Pit fall bucket. Cabrillo National Monument herpetofauna study.
Pit fall bucket. Cabrillo national monument herpetofauna study. Male.
In pit fall bucket. Cabrillo National Monument Herpetofauna Study. Female.
In pit fall bucket, Cabrillo National Monument Herpetofauna study. Female.
Fell in reptile capture pit fall bucket and was released.
American crow landed in an exotic pine tree after being chased by a northern mockingbird
Female hooded oriole in University Heights neighborhood
First egg on 4/11. Second egg on 4/12.
I saw a teeny tiny spider. It had a round, yellow body. It was about the size of the ball on a fine point ballpoint pen. It was in a flowering bush on a very delicate web, about 2 feet off the ground.
We found a female longbodied cellar spider outside High Tech High on the wall in dim light. It was the right color (brown) and distinguished from the similar longlegged sac spider due to its distinctive markings on the "joints" of its legs and decided it was female due to the size of its abdomen.
The spider has a large red abdomen and black body. It's chelicerae were iridescent green.The body was 1 cm in length which is appropriate for this species.
Spider was moving along a wall, not on a web, which is a behavior indicative of jumping spiders.
Spider did not appear to be of a body form which would cause it to be linked to web-spinning spiders. The distinctive red abdomen is very different from another jumping spider species we observed at the same site.
This is the flowering plant on which the spiders lived. It is late spring. The siders were not hunting during our observations. We observed 10 webs/nests of the funnel variety and in two of the nests the spider moved to the door of the nest. They were constructed with dried leaves of this plant.
Spider was found on a lettuce plant in High Tech High's community garden. The school is near San Diego International Airport, Naval Base and Marina. The weather is mostly cloudy, 66 degrees.
The spider was identified as a Jumping Spider (Family: Salticidae Genus: Phidippus) due to its size (5mm), its brown-red abdomen and white stripe on the joint between abdomen and cephalothorax. The spider was observed to jump. Also, the environment where the spider was found (lettuce plant) matched one habitat characteristic of the genus.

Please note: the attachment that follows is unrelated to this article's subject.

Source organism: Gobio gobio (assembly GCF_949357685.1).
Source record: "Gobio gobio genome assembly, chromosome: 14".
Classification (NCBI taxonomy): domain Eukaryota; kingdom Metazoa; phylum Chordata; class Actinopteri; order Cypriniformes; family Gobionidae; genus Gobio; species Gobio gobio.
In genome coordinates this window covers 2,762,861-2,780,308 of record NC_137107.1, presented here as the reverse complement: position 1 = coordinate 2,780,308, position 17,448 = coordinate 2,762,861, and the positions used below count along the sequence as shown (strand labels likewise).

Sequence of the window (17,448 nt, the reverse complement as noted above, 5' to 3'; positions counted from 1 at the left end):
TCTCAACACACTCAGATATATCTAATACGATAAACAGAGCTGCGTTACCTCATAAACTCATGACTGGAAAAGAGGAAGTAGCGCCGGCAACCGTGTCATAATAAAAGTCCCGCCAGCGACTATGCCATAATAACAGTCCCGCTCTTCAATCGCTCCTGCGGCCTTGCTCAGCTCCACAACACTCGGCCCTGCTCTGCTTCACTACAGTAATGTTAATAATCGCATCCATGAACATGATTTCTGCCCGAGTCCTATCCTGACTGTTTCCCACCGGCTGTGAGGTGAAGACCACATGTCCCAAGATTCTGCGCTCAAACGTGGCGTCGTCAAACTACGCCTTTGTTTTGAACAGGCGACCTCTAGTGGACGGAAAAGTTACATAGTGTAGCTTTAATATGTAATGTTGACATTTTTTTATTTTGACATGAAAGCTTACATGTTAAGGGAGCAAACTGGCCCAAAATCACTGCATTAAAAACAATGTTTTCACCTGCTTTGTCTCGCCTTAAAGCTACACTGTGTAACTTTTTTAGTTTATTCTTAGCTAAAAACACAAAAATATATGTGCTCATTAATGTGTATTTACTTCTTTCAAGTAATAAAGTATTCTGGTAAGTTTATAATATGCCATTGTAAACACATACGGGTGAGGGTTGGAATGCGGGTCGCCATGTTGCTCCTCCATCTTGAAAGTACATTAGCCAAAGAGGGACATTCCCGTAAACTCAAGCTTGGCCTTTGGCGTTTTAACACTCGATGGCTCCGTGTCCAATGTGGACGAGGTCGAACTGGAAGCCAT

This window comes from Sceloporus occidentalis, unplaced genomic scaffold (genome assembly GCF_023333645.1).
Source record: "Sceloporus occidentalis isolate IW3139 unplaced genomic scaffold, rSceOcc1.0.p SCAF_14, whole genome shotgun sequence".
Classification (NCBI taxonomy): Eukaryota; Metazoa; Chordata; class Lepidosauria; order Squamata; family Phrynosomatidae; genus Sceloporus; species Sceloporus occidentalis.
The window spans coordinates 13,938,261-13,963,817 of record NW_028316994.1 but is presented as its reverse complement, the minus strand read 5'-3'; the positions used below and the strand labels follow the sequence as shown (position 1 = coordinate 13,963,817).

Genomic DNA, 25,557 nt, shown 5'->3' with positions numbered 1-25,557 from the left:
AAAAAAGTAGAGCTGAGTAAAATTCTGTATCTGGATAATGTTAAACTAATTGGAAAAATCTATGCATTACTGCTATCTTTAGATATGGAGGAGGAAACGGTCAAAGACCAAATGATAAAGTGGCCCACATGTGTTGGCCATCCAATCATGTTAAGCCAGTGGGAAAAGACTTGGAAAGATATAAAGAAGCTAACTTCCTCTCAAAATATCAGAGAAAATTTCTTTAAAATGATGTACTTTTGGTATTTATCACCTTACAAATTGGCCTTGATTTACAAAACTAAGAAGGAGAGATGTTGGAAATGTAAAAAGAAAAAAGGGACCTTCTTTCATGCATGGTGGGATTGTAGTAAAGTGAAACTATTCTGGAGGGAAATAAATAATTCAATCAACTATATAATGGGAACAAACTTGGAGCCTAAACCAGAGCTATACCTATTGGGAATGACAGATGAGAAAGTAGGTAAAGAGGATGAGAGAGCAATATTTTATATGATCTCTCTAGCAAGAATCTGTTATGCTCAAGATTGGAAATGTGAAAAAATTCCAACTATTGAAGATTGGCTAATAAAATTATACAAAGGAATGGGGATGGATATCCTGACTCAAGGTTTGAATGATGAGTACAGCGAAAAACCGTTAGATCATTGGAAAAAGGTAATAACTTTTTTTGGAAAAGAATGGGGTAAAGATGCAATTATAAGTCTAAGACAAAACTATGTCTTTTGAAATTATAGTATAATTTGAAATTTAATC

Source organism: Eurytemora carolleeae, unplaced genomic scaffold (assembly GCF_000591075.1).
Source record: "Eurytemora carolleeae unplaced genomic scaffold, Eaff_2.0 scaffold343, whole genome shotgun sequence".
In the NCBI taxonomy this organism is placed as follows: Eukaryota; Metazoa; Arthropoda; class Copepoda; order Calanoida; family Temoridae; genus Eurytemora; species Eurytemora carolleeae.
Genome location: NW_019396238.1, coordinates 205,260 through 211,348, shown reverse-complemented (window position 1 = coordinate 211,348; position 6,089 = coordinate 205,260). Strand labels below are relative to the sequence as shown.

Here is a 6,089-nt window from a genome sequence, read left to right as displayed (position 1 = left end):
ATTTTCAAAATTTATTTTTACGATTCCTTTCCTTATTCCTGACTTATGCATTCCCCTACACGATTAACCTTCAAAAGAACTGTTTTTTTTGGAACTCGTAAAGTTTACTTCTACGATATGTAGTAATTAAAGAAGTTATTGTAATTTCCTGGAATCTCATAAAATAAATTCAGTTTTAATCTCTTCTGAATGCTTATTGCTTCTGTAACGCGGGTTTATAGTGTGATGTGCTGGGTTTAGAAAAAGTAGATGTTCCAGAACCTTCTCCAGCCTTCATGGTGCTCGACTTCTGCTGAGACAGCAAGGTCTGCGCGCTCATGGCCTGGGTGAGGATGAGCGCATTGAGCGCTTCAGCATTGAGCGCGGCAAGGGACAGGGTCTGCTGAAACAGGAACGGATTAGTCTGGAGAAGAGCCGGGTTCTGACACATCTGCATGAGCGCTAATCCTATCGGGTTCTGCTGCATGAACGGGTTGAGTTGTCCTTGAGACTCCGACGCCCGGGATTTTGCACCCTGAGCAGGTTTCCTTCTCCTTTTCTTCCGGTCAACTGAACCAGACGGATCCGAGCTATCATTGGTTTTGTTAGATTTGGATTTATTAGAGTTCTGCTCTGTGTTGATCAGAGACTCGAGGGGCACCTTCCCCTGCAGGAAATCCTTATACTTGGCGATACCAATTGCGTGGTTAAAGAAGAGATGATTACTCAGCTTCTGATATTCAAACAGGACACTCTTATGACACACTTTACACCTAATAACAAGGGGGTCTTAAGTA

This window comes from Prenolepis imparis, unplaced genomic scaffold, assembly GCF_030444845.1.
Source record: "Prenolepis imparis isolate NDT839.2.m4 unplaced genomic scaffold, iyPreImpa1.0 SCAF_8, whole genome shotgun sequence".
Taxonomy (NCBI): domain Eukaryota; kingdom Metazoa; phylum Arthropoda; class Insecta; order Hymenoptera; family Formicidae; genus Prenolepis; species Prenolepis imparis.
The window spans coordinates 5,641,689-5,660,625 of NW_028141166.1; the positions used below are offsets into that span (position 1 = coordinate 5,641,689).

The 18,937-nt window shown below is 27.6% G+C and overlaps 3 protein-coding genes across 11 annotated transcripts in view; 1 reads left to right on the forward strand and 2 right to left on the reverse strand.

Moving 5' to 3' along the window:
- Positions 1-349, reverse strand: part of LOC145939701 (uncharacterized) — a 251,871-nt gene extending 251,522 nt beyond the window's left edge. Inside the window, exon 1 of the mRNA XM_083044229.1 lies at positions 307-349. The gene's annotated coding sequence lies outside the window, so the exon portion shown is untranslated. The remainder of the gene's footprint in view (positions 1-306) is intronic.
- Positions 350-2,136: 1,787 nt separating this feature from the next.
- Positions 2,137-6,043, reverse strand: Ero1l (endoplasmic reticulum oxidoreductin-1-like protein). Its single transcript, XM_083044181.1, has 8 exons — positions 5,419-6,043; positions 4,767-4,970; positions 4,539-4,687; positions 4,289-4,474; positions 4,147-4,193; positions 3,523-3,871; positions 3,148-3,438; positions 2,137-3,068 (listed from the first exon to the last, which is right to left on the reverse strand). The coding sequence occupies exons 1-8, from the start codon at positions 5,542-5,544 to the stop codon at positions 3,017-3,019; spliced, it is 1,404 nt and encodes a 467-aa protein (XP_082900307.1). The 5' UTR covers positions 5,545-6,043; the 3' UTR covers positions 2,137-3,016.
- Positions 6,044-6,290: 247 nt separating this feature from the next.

Note: We were not able to identify to the species level. However, we suspect the spider is a juvinile Red Backed Jumping Spider (Phidippus johnsoni) as two adult males were found in the same habitat on the same date and time. The adult males were measured to be 1 cm in length.
Claim: We found a Crane Fly.
We found this crane fly in a green shrub with pink and white flowers on the southwestern side of the building.
Three (3) long legs on either side of body and one (1) set of transparent wings. We eliminated the possibility that the Tipulidae (Crane Fly) was a dragonfly based on features of the wings (1 set instead of the 2 sets of a dragonfly).
Measuring approximately 1.3 cm from base of abdomen to top of head.
Other organisms found in environment include bees, spiders and snails.
The spider is light brown with darker brown stripes on the abdomen and cephalothorax. The 1 cm abdomen had the light brown strip down the middle with the darker stripes on the sides.
The spider lived in a funnel web in a flowering shrub with pink flower bunches and blue berries. The nest/web was made of dried leaves with curling edges that provided a hiding place in the base of a web that was created by a funnel. This is a funnel spider.
We observed ten nests/webs and two of the nests had spiders that moved to the door of the nest during our observation.
No idea what this species is. It was tiny - the size of an uncooked grit. And yellow. And it had a very round body. It was in a bush by a building.
I can never remember which white bird is named what. Black legs, yellow feet, black bill. Ibis? Cattle egret?